Charles Dickens, David Copperfield: Ch. 26

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I Fall into Captivity

I saw no more of Uriah Heep, until the day when Agnes left town. I was at the coach office to take leave of her and see her go; and there was he, returning to Canterbury by the same conveyance. It was some small satisfaction to me to observe his spare, short-waisted, high-shouldered, mulberry-coloured great-coat perched up, in company with an umbrella like a small tent, on the edge of the back seat on the roof, while Agnes was, of course, inside; but what I underwent in my efforts to be friendly with him, while Agnes looked on, perhaps deserved that little recompense. At the coach window, as at the dinner-party, he hovered about us without a moment's intermission, like a great vulture: gorging himself on every syllable that I said to Agnes, or Agnes said to me.

In the state of trouble into which his disclosure by my fire had thrown me, I had thought very much of the words Agnes had used in reference to the partnership. 'I did what I hope was right. Feeling sure that it was necessary for papa's peace that the sacrifice should be made, I entreated him to make it.' A miserable foreboding that she would yield to, and sustain herself by, the same feeling in reference to any sacrifice for his sake, had oppressed me ever since. I knew how she loved him. I knew what the devotion of her nature was. I knew from her own lips that she regarded herself as the innocent cause of his errors, and as owing him a great debt she ardently desired to pay. I had no consolation in seeing how different she was from this detestable Rufusw with the mulberry-coloured great-coat, for I felt that in the very difference between them, in the self-denial of her pure soul and the sordid baseness of his, the greatest danger lay. All this, doubtless, he knew thoroughly, and had, in his cunning, considered well.

Yet I was so certain that the prospect of such a sacrifice afar off, must destroy the happiness of Agnes; and I was so sure, from her manner, of its being unseen by her then, and having cast no shadow on her yet; that I could as soon have injured her, as given her any warning of what impended. Thus it was that we parted without explanation: she waving her hand and smiling farewell from the coach window; her evil genius writhing on the roof, as if he had her in his clutches and triumphed.

I could not get over this farewell glimpse of them for a long time. When Agnes wrote to tell me of her safe arrival, I was as miserable as when I saw her going away. Whenever I fell into a thoughtful state, this subject was sure to present itself, and all my uneasiness was sure to be redoubled. Hardly a night passed without my dreaming of it. It became a part of my life, and as inseparable from my life as my own head.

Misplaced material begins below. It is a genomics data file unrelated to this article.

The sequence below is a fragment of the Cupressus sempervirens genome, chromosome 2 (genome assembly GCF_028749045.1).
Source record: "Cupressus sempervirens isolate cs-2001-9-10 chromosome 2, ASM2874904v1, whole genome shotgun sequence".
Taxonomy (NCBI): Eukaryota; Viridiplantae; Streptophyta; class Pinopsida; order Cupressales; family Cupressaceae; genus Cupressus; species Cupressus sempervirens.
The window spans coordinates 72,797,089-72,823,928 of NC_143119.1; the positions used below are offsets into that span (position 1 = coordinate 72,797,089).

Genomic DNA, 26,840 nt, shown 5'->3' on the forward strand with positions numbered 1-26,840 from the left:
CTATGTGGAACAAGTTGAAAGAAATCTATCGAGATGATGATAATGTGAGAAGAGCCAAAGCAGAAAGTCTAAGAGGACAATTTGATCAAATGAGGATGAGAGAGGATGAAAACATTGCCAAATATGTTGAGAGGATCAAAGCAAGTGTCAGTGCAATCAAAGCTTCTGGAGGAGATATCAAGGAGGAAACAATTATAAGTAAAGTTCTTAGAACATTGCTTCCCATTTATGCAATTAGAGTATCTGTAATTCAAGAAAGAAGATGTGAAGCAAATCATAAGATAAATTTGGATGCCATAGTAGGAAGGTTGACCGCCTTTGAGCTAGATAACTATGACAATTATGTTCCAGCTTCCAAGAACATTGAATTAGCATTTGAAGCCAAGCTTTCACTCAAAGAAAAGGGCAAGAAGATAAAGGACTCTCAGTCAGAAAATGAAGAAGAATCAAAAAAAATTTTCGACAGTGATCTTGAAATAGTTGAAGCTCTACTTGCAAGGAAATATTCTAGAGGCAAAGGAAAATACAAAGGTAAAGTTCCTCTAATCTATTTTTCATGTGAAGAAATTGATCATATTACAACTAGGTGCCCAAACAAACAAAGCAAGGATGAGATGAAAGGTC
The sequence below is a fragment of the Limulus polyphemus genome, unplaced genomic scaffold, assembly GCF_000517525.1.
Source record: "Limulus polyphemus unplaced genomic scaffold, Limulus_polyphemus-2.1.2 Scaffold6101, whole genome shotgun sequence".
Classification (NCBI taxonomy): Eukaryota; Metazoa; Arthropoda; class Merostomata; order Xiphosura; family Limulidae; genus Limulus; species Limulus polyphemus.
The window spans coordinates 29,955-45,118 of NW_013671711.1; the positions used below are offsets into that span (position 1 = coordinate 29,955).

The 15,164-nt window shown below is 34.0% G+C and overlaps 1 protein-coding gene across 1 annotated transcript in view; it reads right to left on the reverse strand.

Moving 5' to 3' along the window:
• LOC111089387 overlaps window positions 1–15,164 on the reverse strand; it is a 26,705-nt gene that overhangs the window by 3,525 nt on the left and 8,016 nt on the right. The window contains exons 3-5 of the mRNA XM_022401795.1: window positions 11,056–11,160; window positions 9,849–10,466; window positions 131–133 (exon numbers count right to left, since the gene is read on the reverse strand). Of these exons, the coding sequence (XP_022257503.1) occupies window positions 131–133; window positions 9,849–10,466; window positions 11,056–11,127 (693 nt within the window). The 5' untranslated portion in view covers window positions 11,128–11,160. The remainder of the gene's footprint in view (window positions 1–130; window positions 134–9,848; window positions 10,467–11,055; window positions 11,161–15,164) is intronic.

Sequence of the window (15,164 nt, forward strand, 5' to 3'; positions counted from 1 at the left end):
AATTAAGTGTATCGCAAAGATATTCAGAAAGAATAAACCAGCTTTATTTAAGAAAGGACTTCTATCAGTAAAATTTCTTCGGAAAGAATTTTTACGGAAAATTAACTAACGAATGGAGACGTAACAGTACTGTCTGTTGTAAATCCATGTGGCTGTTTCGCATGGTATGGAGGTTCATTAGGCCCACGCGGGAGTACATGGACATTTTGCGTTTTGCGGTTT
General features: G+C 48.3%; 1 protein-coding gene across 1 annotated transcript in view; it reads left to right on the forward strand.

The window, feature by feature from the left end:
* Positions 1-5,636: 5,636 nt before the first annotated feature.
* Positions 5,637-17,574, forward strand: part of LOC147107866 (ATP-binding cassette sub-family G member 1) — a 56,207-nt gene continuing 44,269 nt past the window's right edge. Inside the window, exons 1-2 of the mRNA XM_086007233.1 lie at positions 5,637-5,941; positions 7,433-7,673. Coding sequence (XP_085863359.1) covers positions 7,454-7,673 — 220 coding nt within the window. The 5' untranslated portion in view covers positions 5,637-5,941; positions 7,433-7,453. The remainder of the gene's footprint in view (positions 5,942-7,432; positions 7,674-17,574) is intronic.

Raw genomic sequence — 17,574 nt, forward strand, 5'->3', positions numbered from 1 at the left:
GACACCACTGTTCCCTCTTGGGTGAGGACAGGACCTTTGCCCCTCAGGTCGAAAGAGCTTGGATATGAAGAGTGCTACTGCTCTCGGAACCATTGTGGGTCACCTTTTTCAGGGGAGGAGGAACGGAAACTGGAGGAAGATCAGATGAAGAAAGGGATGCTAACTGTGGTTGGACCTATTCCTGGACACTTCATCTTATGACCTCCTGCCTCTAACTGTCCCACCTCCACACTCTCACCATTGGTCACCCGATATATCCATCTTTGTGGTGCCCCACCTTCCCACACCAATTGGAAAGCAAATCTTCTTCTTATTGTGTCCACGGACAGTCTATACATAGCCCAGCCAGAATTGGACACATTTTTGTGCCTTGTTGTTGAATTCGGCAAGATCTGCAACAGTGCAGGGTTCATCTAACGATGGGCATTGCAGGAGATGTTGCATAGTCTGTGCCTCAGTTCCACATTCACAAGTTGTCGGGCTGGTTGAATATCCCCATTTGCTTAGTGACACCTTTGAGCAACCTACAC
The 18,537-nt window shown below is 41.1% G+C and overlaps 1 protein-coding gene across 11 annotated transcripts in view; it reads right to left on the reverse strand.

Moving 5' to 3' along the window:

I had ample leisure to refine upon my uneasiness: for Steerforth was at Oxford, as he wrote to me, and when I was not at the Commons, I was very much alone. I believe I had at this time some lurking distrust of Steerforth. I wrote to him most affectionately in reply to his, but I think I was glad, upon the whole, that he could not come to London just then. I suspect the truth to be, that the influence of Agnes was upon me, undisturbed by the sight of him; and that it was the more powerful with me, because she had so large a share in my thoughts and interest.

In the meantime, days and weeks slipped away. I was articled to Spenlow and Jorkins. I had ninety pounds a year (exclusive of my house-rent and sundry collateral matters) from my aunt. My rooms were engaged for twelve months certain: and though I still found them dreary of an evening, and the evenings long, I could settle down into a state of equable low spirits, and resign myself to coffee; which I seem, on looking back, to have taken by the gallon at about this period of my existence. At about this time, too, I made three discoveries: first, that Mrs. Crupp was a martyr to a curious disorder called 'the spazzums', which was generally accompanied with inflammation of the nose, and required to be constantly treated with peppermint; secondly, that something peculiar in the temperature of my pantry, made the brandy-bottles burst; thirdly, that I was alone in the world, and much given to record that circumstance in fragments of English versification.

X [w] Rufus

Redhead.